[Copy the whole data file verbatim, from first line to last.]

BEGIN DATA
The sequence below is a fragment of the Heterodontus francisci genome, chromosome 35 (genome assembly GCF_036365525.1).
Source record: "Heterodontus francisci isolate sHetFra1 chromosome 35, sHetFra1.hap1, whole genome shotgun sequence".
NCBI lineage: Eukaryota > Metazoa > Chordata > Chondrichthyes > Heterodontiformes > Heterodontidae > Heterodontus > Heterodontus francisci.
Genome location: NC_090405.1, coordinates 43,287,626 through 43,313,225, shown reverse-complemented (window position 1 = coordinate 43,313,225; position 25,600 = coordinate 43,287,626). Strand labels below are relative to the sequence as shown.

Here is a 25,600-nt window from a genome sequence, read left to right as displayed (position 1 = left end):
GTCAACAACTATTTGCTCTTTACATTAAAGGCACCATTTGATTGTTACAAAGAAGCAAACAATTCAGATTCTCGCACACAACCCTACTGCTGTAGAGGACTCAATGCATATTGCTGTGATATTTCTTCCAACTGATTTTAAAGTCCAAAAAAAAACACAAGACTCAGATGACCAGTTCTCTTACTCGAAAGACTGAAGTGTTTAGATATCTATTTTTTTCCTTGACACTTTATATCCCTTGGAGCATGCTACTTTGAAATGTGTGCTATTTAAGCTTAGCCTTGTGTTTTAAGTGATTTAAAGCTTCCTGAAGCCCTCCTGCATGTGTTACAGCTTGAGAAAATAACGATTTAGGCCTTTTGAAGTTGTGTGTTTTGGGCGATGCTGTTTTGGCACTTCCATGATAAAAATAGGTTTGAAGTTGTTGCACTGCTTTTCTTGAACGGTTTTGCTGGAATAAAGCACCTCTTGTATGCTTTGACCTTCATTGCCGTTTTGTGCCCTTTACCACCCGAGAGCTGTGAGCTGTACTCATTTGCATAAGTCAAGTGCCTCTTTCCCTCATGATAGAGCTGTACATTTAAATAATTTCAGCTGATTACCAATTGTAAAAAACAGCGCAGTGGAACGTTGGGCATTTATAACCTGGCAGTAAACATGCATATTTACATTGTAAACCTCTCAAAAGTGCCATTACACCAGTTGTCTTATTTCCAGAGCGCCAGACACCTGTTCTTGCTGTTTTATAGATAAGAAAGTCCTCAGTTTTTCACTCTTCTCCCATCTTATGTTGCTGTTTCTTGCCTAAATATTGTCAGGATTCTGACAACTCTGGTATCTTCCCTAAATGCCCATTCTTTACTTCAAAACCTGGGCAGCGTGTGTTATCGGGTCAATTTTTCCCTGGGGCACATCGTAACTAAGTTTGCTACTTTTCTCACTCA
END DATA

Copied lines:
The sequence below is a fragment of the Heterodontus francisci genome, chromosome 35 (genome assembly GCF_036365525.1).
Source record: "Heterodontus francisci isolate sHetFra1 chromosome 35, sHetFra1.hap1, whole genome shotgun sequence".
NCBI lineage: Eukaryota > Metazoa > Chordata > Chondrichthyes > Heterodontiformes > Heterodontidae > Heterodontus > Heterodontus francisci.
Genome location: NC_090405.1, coordinates 43,287,626 through 43,313,225, shown reverse-complemented (window position 1 = coordinate 43,313,225; position 25,600 = coordinate 43,287,626). Strand labels below are relative to the sequence as shown.

Here is a 25,600-nt window from a genome sequence, read left to right as displayed (position 1 = left end):
GTCAACAACTATTTGCTCTTTACATTAAAGGCACCATTTGATTGTTACAAAGAAGCAAACAATTCAGATTCTCGCACACAACCCTACTGCTGTAGAGGACTCAATGCATATTGCTGTGATATTTCTTCCAACTGATTTTAAAGTCCAAAAAAAAACACAAGACTCAGATGACCAGTTCTCTTACTCGAAAGACTGAAGTGTTTAGATATCTATTTTTTTCCTTGACACTTTATATCCCTTGGAGCATGCTACTTTGAAATGTGTGCTATTTAAGCTTAGCCTTGTGTTTTAAGTGATTTAAAGCTTCCTGAAGCCCTCCTGCATGTGTTACAGCTTGAGAAAATAACGATTTAGGCCTTTTGAAGTTGTGTGTTTTGGGCGATGCTGTTTTGGCACTTCCATGATAAAAATAGGTTTGAAGTTGTTGCACTGCTTTTCTTGAACGGTTTTGCTGGAATAAAGCACCTCTTGTATGCTTTGACCTTCATTGCCGTTTTGTGCCCTTTACCACCCGAGAGCTGTGAGCTGTACTCATTTGCATAAGTCAAGTGCCTCTTTCCCTCATGATAGAGCTGTACATTTAAATAATTTCAGCTGATTACCAATTGTAAAAAACAGCGCAGTGGAACGTTGGGCATTTATAACCTGGCAGTAAACATGCATATTTACATTGTAAACCTCTCAAAAGTGCCATTACACCAGTTGTCTTATTTCCAGAGCGCCAGACACCTGTTCTTGCTGTTTTATAGATAAGAAAGTCCTCAGTTTTTCACTCTTCTCCCATCTTATGTTGCTGTTTCTTGCCTAAATATTGTCAGGATTCTGACAACTCTGGTATCTTCCCTAAATGCCCATTCTTTACTTCAAAACCTGGGCAGCGTGTGTTATCGGGTCAATTTTTCCCTGGGGCACATCGTAACTAAGTTTGCTACTTTTCTCACTCA